With Discovery finished, it’s a good time to review where Trek has been before, so let’s begin this series about the Star Trek pilots where it all began.
In a decade full of westerns, sitcoms, and variety shows all over television, Star Trek had a tough road to prove itself as part of 1960’s television and in the broader realm of pop culture. While that journey was complicated and longer than Star Trek‘s initial run, it eventually proved itself, and it all started with “Where No Man Has Gone Before”.
Where man hasn’t been for quite a while…
Having not seen this episode in several years, I was struck by how quickly this episode gets into the action. After a brief scene showcasing Kirk and Spock and their friendly rivalry over a 3-D chess game, the Enterprise goes into a flurry of activity that doesn’t stop for several minutes, or even the whole episode.
From beaming aboard an old spaceship part that has records of a craft’s final moments, to the Enterprise’s encounter with the Galactic Barrier, and then Gary Mitchell being injured but also quickly evolving into a superhuman with dangerous powers, and then the introduction of Kirk’s special style of physical combat while he attempts to hold back Gary while Elizabeth Dehner, also becoming superhuman, attempts to subdue him.
There’s quite a bit of happening in this episode and I loved it much more than I remembered. The best part of this is that it shows the characters in action. Those initial moments on the bridge may seem chaotic, and we have no idea how this starship works
…but they do. They’ve got this even if we don’t.
Aside from a few explanations on ESP, and Spock not being human, there isn’t much in the way of boring exposition. Yes, we learn quite a bit about the crew and the ship, but it isn’t explained to us. The characters all act as if this were real without explaining what they’re doing to the audience through the dialogue.
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Despite the absence of Dr. McCoy, Kirk and Spock’s dynamic is clear, and Spock’s logic creates a moral dilemma for Kirk to act upon his friend and popular crewman Gary Mitchell who shows that he has no qualms when it comes to flexing his new mental muscles. While McCoy eventually adds another much-needed layer to this relationship, it’s not necessary for this episode.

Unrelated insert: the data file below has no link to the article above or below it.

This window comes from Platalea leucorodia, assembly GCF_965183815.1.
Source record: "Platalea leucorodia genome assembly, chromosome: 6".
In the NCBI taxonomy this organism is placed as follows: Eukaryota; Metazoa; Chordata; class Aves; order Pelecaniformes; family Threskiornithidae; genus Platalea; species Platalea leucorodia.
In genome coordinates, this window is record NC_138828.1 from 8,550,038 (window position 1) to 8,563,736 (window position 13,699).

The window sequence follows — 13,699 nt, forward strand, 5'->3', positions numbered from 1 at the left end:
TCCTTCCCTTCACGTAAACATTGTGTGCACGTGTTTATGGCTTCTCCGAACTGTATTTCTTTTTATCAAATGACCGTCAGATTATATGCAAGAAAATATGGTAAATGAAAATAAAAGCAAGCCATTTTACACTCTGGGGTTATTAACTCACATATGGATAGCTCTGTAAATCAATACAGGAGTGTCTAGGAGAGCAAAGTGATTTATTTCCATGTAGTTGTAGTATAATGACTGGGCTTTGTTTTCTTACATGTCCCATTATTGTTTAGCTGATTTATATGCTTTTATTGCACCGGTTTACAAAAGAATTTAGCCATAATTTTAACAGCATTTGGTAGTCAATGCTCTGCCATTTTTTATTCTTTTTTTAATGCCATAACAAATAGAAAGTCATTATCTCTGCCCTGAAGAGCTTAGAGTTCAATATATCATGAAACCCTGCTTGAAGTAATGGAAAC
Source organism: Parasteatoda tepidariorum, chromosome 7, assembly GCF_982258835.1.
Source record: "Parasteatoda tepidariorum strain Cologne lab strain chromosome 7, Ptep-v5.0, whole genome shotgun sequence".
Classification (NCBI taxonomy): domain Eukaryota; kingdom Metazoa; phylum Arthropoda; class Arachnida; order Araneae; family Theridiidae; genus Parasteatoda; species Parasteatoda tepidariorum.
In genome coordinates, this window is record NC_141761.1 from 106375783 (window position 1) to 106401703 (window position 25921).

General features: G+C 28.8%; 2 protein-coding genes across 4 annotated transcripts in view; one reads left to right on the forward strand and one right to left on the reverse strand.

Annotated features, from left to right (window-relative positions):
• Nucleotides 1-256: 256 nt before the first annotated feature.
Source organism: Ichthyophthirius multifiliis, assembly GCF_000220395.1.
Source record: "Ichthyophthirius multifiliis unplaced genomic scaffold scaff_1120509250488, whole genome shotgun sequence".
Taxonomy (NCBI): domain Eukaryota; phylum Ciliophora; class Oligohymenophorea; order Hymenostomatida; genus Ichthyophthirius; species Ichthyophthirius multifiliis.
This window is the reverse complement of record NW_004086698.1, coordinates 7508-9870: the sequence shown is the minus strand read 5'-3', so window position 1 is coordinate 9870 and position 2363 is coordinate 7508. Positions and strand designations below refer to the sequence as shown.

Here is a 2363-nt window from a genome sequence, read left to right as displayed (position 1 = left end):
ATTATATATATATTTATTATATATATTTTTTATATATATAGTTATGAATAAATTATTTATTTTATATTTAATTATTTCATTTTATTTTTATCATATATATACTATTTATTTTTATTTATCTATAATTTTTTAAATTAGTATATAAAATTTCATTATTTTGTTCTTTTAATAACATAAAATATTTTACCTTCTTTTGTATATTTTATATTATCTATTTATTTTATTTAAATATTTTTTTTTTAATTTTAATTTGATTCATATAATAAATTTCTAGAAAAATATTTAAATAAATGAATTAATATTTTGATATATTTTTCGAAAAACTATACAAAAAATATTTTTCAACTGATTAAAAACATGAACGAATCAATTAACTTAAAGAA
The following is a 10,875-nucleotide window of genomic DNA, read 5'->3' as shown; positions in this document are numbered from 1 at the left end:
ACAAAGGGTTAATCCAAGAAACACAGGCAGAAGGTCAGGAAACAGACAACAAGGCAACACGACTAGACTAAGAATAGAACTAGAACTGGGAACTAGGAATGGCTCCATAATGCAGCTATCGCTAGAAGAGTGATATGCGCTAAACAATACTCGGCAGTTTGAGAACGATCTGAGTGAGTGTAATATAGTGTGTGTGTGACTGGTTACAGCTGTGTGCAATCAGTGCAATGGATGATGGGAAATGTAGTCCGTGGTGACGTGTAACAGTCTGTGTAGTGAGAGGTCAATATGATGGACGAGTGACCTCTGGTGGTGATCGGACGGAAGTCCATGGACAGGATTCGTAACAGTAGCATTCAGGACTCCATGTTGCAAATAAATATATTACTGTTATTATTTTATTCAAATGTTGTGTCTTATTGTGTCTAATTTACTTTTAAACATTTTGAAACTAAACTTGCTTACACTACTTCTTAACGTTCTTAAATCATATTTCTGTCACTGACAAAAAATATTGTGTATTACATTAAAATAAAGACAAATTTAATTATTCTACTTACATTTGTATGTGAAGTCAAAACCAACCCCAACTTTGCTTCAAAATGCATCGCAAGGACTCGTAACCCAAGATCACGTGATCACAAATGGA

Elizabeth Dehner is also a great character. She’s strong-minded, capable, and professional, and my favorite part is at the end, when Kirk knows that he is powerless against the power of Gary. She has a final moment to remember her humanity, and her powers are the only way to help Kirk. She’s no damsel in distress here.
What man probably shouldn’t go in the first place…
There are a few things that stand out here as not yet being settled into place, or even not aging well. Gary Mitchell calls Dr. Dehner a “walking freezer box” at the beginning of the episode after she rebuff his flirtation. I might expect this on an episode of “Mad Men” but, whoa, calling a woman and colleague frigid, while clocked in on the bridge no less, doesn’t seem very Starfleet-y.
The uniforms are different as well, not nearly as colorful as the ones we eventually get, but I kind of like them, actually. Maybe the colors are a little duller, but the material and fit look appropriately sci-fi to me, at least for the 60’s. I also love the phaser rifle Kirk sports near the end. Wherever did that thing go?
A few other crew members are missing as well, as they had yet to be cast, but I feel the tight writing in the episode and its focus on a handful of characters essential to the plot more than makes up for that.
Man went and we got a great series from it
As a pilot goes, I can definitely see why the network execs green lighted Star Trek after this. Sure, the action is a bit campy at the end, but everything that is essential about Star Trek is established here, at least thematically, and I enjoyed it far more than a I ever did. While it’s not a cerebral as “The Cage”, which I adore, this one gets everything just right as far as selling us this series.
“Where No Man Has Gone Before” isn’t just an effective pilot, it’s a great episode of Star Trek that sticks to is character and story without bogging us down with exposition and introductions and trying to awe us with how wonderful the setting is. It’s easy to forget how important that is.